The Red Raiders will wear special uniforms from Under Armour to honor the Lone Survivor Foundation
Nov. 9, 2013
BY NICK KOSMIDER
The two words stitched in eye-catching fashion throughout the uniforms the Red Raiders dawn today, from the shiny chrome helmets to the backs of the jerseys, seem simple enough.
How many of us, though, truly grasp the meaning of that nine-letter phrase? How many have been pushed to the very brink of what the mind, body and soul can tolerate, only to far exceed those limits in a way they may have never known existed?
The population is no doubt limited, but Marcus Luttrell is a part of it.
Luttrell's remarkable story is now well known, first through his New York Times bestselling account, and now through a soon-to-be-released major motion picture. In 2005, he and three members of SEAL Team 10 were dispatched to eastern Afghanistan with the mission of gathering intelligence on a high-level Taliban official. In a firefight that ensued, the other three members of Luttrell's team were killed and Luttrell himself was wounded.
A Chinook helicopter containing additional SEALs and members of a special-forces unit was sent in for a rescue attempt, but when a rocket-propelled grenade destroyed the helicopter, all 16 men on board were killed.
That left Luttrell, badly wounded, to walk and crawl for seven miles until he came upon an Afghan village that provided him shelter until American forces could arrive to rescue him ... six days later. The heart-wrenching story of loss, courage and survival, would be remarkable enough if it ended there, if Luttrell retreated to a quiet life in his beloved native Texas. But Luttrell's pledge to "never quit" wasn't confined to his harrowing ordeal in the Afghan mountains.
In fact, he puts the pledge to work each day through the Lone Survivor Foundation, an organization Luttrell founded early in 2010 that aims to enrich the post-military lives of service members who have suffered, whether it be physically or mentally, from their involvement in combat action.
"Just his story and his inspiration bring so many people to this foundation," Pete Naschak, the foundation's president, says of Luttrell. "Just by being out there and getting the word out about what he had to endure, that was kind of the fire that started the foundation and got it moving."
Naschak, himself a retired Navy SEAL with more than 20 years of service, says Luttrell began the foundation in hopes of providing a holistic approach to healing he experienced on his own Texas ranch, where he was comforted by serene sights and sounds, surrounded by the comfort of his family and close friends.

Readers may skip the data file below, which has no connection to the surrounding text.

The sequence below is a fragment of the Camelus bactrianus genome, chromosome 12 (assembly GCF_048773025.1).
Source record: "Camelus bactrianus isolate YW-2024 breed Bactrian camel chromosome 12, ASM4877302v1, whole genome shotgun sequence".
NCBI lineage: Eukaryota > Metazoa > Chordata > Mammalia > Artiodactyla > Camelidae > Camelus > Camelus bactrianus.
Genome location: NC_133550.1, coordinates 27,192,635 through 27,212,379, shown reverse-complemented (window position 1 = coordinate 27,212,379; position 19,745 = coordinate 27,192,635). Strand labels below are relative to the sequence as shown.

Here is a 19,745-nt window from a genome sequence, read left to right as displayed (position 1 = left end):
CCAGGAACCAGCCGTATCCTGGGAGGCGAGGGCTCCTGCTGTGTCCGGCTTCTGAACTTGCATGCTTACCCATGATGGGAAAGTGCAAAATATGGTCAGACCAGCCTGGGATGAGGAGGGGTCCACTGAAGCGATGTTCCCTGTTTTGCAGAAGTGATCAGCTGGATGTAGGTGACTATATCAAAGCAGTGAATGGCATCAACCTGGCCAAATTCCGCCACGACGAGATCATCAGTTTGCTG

And therein lies the unique approach of the Lone Survivor Foundation, according to Naschak.
"I think what we're doing is really focusing on the family, the family unit, coming in for treatment," he says. "Servicing and educating the entire group is what we do different. There are groups that are doing a lot more recreational camps and their focused on having fun, and they might have a few therapy sessions there.
"What we are doing is intensive therapeutic work. It's a working camp. There is time for relaxing, but there is a lot real learning that is going on. I don't think there are a lot of groups that are taking people out to ranches, especially whole families, and doing this kind of work."
Among the methods used at ranch retreats for the military veterans and their families is equine-assisted learning, in which families interact with horses as part of a healing therapy.
"It's another aspect of learning that a lot of groups don't use," Naschak says. The most rewarding part of all this for members of the Lone Survivor Foundation is watching a renewed sense of hope blossom, not only in the veterans themselves, but also for their families.
Naschak recalls a spouse of veteran who profusely thanked him at the end of one retreat for all doors to recovery that were opened to hear family as a result of their work with the foundation. As she spoke, tears ran down her cheeks, and Naschak told the spouse he believed there was still more work to be done for the couple.
"She told me, `I would really like to come back, but I don't want to take anybody else's opportunity,'" Naschak says. "She was worried about taking the chance away from somebody else, and it meant that much to her that she didn't want to steal anybody else's opportunity to be saved the way she felt she was saved."
From the scenic ranch views to the close-knit bonds created, there is undoubtedly a Lone Star State feel to the Lone Survivor Foundation. It's why, Naschak says, the group has been eagerly anticipating its involvement in the Lone Survivor Game, which honors the memories of Luttrell's comrades and recognizes the 400 Purple Heart recipients who will be attendance, believed to be the largest-ever gathering of such a group on American soil.
"This is a big deal," Naschak says. "It raises a lot of awareness. I know Marcus is fired up to be out there and on the field. He's a homegrown Texan, so anything that involves sports, he loves to be a part of."
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